10 raisons pour encourager les tests unitaires dans vos équipes

Les tests unitaires ne sont pas un coût mais un investissement. Voici donc 10 raisons pour lesquels un chef de projet ou de département doit considérer sérieusement les tests unitaires.
C’est le dernier article d’une série de 12 sur les tests unitaires expliqués aux managers.

A propos de budget

  • Les TU sont moins chers que les tests de régression ou d’intégration
  • Les TU sont moins chers que de corriger les bugs
  • Les TU rendent la maintenance moins chère et moins risquée

A propos de management

  • Les TU sont motivants pour vos équipes
  • Encourager les TU vous fait paraître plus moderne
  • En cas de départ d’un membre les autres peuvent prendre le relais sans craintes

A propos de méthode

Où vous situez-vous ?
Déterminez votre situation et vos moyens d’action grâce au tableau suivant (en anglais)

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Unit Tests Explained To Managers In 10 points. Test Culture Episode 12.

Here are 10 reasons why you, as a manager,  should care about unit tests. It’s a summary of this series of 12 articles on unit tests for managers. Continue reading “Unit Tests Explained To Managers In 10 points. Test Culture Episode 12.”

Good Unit Test CheckList

Writing unit test? but don’t know if you covered everything? Here is a simply good unit test checklist.

Here are a few items I try to respect every time I write unit tests. It’s a solid and good unit test checklist. At least good for most of my code 🙂

Edit: a more extended and detailed list I wrote for DZone.

  • My test class is testing one and only one class
  • My methods are testing one and only one method at a time
  • My variables and methods names are explicit
  • My test cases are easy to read by human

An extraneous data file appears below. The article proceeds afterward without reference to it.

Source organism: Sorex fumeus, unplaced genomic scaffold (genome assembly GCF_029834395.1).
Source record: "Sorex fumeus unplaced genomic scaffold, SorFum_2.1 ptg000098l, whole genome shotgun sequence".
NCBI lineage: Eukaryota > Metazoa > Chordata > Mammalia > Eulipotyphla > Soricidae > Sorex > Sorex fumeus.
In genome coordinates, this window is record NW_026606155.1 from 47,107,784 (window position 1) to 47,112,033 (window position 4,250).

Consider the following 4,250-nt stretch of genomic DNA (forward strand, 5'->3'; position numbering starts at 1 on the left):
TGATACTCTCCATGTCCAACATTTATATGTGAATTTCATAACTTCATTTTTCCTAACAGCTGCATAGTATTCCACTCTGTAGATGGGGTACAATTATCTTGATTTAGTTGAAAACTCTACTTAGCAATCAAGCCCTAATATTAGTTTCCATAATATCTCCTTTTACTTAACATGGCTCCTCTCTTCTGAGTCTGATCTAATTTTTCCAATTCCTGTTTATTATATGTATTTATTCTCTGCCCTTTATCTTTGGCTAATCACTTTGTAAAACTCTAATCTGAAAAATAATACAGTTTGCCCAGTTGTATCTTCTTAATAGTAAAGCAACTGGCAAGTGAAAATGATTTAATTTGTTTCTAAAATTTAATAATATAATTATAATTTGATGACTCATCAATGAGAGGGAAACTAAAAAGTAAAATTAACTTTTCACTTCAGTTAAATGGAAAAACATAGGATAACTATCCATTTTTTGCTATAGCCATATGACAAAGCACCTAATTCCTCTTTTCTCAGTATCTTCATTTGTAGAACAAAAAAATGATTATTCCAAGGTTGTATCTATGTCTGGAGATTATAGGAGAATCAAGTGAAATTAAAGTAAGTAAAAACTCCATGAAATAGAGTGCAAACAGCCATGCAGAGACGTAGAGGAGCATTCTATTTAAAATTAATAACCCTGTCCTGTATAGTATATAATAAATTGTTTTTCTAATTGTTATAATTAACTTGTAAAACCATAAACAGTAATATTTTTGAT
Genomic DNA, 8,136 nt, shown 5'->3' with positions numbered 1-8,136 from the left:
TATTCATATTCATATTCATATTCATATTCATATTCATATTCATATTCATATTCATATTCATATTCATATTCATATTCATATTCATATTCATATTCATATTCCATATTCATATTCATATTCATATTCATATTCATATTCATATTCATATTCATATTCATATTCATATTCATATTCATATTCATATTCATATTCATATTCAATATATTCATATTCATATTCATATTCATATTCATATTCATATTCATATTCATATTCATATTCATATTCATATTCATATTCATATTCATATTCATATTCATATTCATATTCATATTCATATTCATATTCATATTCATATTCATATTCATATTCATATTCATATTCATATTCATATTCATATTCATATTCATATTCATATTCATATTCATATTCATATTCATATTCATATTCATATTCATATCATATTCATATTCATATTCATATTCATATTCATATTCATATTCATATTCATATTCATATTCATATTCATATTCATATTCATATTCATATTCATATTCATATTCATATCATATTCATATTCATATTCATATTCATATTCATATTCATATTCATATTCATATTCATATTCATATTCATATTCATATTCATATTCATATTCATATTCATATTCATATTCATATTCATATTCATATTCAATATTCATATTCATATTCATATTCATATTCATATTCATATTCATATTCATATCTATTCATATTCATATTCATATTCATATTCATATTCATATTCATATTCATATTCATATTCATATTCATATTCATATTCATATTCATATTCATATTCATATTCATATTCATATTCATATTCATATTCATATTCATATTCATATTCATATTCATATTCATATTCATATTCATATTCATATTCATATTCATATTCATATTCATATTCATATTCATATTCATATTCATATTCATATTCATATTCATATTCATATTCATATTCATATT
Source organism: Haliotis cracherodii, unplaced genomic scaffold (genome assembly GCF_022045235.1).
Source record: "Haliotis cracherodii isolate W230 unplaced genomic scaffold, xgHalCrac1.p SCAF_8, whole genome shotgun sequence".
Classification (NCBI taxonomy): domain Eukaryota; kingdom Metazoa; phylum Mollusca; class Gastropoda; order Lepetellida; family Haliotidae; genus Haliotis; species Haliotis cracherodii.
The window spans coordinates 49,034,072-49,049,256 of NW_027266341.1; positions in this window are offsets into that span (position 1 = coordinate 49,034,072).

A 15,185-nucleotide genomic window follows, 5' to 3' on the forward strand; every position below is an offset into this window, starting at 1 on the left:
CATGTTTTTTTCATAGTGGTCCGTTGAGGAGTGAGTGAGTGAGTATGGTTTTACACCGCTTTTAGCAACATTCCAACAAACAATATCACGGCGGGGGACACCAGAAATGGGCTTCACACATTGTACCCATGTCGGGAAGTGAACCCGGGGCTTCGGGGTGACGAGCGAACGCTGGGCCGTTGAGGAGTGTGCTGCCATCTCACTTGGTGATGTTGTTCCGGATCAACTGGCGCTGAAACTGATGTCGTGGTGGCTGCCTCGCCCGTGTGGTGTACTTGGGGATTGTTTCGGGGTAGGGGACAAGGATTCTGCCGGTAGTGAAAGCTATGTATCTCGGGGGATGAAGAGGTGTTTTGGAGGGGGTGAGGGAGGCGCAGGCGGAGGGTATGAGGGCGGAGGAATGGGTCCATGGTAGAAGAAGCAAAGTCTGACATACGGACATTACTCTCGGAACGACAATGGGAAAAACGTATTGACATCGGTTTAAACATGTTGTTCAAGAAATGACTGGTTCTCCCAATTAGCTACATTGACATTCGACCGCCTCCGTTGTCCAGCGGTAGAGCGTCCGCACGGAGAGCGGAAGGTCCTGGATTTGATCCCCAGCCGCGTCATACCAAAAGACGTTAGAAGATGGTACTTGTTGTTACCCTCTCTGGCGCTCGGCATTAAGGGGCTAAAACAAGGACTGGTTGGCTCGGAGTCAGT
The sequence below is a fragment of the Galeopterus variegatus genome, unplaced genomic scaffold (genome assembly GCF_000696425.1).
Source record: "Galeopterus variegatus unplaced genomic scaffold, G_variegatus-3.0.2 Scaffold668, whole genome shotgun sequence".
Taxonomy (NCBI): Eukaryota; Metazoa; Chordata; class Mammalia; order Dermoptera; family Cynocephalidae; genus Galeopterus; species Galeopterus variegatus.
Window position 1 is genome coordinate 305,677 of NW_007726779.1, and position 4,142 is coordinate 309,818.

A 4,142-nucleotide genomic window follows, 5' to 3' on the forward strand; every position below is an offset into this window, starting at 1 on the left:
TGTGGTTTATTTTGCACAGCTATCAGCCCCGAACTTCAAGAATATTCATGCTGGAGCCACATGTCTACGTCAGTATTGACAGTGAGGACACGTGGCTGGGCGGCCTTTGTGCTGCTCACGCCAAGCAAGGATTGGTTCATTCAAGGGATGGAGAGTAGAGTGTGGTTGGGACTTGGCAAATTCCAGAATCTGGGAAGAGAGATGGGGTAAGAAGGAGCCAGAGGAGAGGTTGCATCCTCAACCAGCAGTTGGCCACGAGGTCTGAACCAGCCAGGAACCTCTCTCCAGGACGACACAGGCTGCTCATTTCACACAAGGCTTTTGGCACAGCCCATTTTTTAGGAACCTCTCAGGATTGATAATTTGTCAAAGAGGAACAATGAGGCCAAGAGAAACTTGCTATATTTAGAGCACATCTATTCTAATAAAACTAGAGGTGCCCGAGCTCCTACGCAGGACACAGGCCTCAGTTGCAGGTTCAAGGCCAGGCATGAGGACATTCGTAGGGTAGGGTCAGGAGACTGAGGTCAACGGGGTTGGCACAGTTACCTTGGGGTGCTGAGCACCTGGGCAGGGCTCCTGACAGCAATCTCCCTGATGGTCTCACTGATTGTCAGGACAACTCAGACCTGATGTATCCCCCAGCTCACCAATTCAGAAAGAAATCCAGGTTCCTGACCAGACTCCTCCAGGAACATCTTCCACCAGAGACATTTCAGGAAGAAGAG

• My tests are also testing expected exception with @Test(expected=MyException.class)
  • My tests don’t need access to database
  • My tests don’t need access to network resources
  • My tests respect the usual clean code standards (length of lines, cyclomatic complexity,…)
  • My tests control side effects, limit values (max, min) and null variables (even if it throws an exception)
  • My tests can be run any time on any place without needing configuration
  • My tests are concrete (ex. dates are hardwired, not computed every time, strings too…)
  • My tests use mock to simulate/stub complex class structure or methods

Maybe you’ve already done a great deal  by appointing a Test Supervisor that checks every aspect of the finished product. That’s terrific. Congratulations.

But there are still bugs ?  Your team is telling you that this little change you asked took the all system down ? How comes ?

For more details about unit tests, see my series:  Test Culture Episode 1. The 101 Unit Testing Guide For Busy Managers.

I’m pretty sure there are more point to this unit test checklist.  Any idea ?

Test Culture Episode 8. Moving Sh*t Around.

« If you don’t have unit tests, you are not refactoring, you are just moving shit around »

I’m so sorry. I could not find the source of this quote. But you get the meaning anyways. Or maybe not… Maybe you just think that unit tests are optional and refactoring is even more optional.

Continue reading “Test Culture Episode 8. Moving Sh*t Around.”

Test Culture Episode 7. “Tests Are Broken ? Let’s Ignore Them !”

No.  You can’t !

As a manager the only bossy instruction you should give is :

 “Don’t you ever shut down a crashing test ! Fix it now !”

Continue reading “Test Culture Episode 7. “Tests Are Broken ? Let’s Ignore Them !””

Test Culture Episode 6 : Unit Tests Are Better Than Excellent Specifications

Let me rephrase : GOOD unit tests are better than excellent specifications.
Unit tests actually ARE the specifications.